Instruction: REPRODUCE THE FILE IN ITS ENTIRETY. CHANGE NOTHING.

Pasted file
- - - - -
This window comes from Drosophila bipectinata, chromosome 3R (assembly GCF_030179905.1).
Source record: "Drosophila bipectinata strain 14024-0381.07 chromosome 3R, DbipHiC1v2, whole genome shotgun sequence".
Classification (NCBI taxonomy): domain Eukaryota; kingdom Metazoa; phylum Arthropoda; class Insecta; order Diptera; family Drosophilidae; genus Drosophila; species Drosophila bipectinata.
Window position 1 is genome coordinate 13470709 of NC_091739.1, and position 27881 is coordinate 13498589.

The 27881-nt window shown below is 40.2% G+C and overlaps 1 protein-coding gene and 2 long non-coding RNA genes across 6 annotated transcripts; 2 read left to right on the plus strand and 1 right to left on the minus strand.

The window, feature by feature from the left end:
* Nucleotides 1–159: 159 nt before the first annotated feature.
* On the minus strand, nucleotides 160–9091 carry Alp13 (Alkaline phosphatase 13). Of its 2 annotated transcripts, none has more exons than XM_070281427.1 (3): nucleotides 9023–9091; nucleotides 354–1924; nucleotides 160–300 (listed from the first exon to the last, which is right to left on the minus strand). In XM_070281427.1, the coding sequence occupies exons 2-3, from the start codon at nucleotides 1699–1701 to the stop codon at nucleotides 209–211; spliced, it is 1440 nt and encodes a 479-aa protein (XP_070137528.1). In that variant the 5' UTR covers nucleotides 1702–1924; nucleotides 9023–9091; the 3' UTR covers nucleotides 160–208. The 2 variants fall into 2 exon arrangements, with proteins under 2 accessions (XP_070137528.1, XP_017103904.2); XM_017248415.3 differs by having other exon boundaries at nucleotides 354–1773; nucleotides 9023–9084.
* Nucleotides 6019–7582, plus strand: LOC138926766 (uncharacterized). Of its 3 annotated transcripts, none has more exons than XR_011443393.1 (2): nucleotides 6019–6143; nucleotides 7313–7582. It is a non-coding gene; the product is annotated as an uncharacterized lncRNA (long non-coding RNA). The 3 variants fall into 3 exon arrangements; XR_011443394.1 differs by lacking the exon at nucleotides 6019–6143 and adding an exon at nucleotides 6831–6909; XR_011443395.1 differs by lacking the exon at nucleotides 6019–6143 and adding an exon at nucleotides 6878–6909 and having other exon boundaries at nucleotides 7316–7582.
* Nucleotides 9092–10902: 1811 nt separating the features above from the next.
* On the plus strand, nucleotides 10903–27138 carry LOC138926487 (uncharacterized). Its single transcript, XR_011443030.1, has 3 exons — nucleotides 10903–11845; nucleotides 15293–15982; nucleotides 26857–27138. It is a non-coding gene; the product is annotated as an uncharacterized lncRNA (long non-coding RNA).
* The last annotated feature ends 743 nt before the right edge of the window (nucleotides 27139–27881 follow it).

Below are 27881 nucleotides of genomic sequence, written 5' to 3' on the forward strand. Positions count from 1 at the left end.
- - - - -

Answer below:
This window comes from Drosophila bipectinata, chromosome 3R (assembly GCF_030179905.1).
Source record: "Drosophila bipectinata strain 14024-0381.07 chromosome 3R, DbipHiC1v2, whole genome shotgun sequence".
Classification (NCBI taxonomy): domain Eukaryota; kingdom Metazoa; phylum Arthropoda; class Insecta; order Diptera; family Drosophilidae; genus Drosophila; species Drosophila bipectinata.
Window position 1 is genome coordinate 13470709 of NC_091739.1, and position 27881 is coordinate 13498589.

The 27881-nt window shown below is 40.2% G+C and overlaps 1 protein-coding gene and 2 long non-coding RNA genes across 6 annotated transcripts; 2 read left to right on the plus strand and 1 right to left on the minus strand.

The window, feature by feature from the left end:
* Nucleotides 1–159: 159 nt before the first annotated feature.
* On the minus strand, nucleotides 160–9091 carry Alp13 (Alkaline phosphatase 13). Of its 2 annotated transcripts, none has more exons than XM_070281427.1 (3): nucleotides 9023–9091; nucleotides 354–1924; nucleotides 160–300 (listed from the first exon to the last, which is right to left on the minus strand). In XM_070281427.1, the coding sequence occupies exons 2-3, from the start codon at nucleotides 1699–1701 to the stop codon at nucleotides 209–211; spliced, it is 1440 nt and encodes a 479-aa protein (XP_070137528.1). In that variant the 5' UTR covers nucleotides 1702–1924; nucleotides 9023–9091; the 3' UTR covers nucleotides 160–208. The 2 variants fall into 2 exon arrangements, with proteins under 2 accessions (XP_070137528.1, XP_017103904.2); XM_017248415.3 differs by having other exon boundaries at nucleotides 354–1773; nucleotides 9023–9084.
* Nucleotides 6019–7582, plus strand: LOC138926766 (uncharacterized). Of its 3 annotated transcripts, none has more exons than XR_011443393.1 (2): nucleotides 6019–6143; nucleotides 7313–7582. It is a non-coding gene; the product is annotated as an uncharacterized lncRNA (long non-coding RNA). The 3 variants fall into 3 exon arrangements; XR_011443394.1 differs by lacking the exon at nucleotides 6019–6143 and adding an exon at nucleotides 6831–6909; XR_011443395.1 differs by lacking the exon at nucleotides 6019–6143 and adding an exon at nucleotides 6878–6909 and having other exon boundaries at nucleotides 7316–7582.
* Nucleotides 9092–10902: 1811 nt separating the features above from the next.
* On the plus strand, nucleotides 10903–27138 carry LOC138926487 (uncharacterized). Its single transcript, XR_011443030.1, has 3 exons — nucleotides 10903–11845; nucleotides 15293–15982; nucleotides 26857–27138. It is a non-coding gene; the product is annotated as an uncharacterized lncRNA (long non-coding RNA).
* The last annotated feature ends 743 nt before the right edge of the window (nucleotides 27139–27881 follow it).

Below are 27881 nucleotides of genomic sequence, written 5' to 3' on the forward strand. Positions count from 1 at the left end.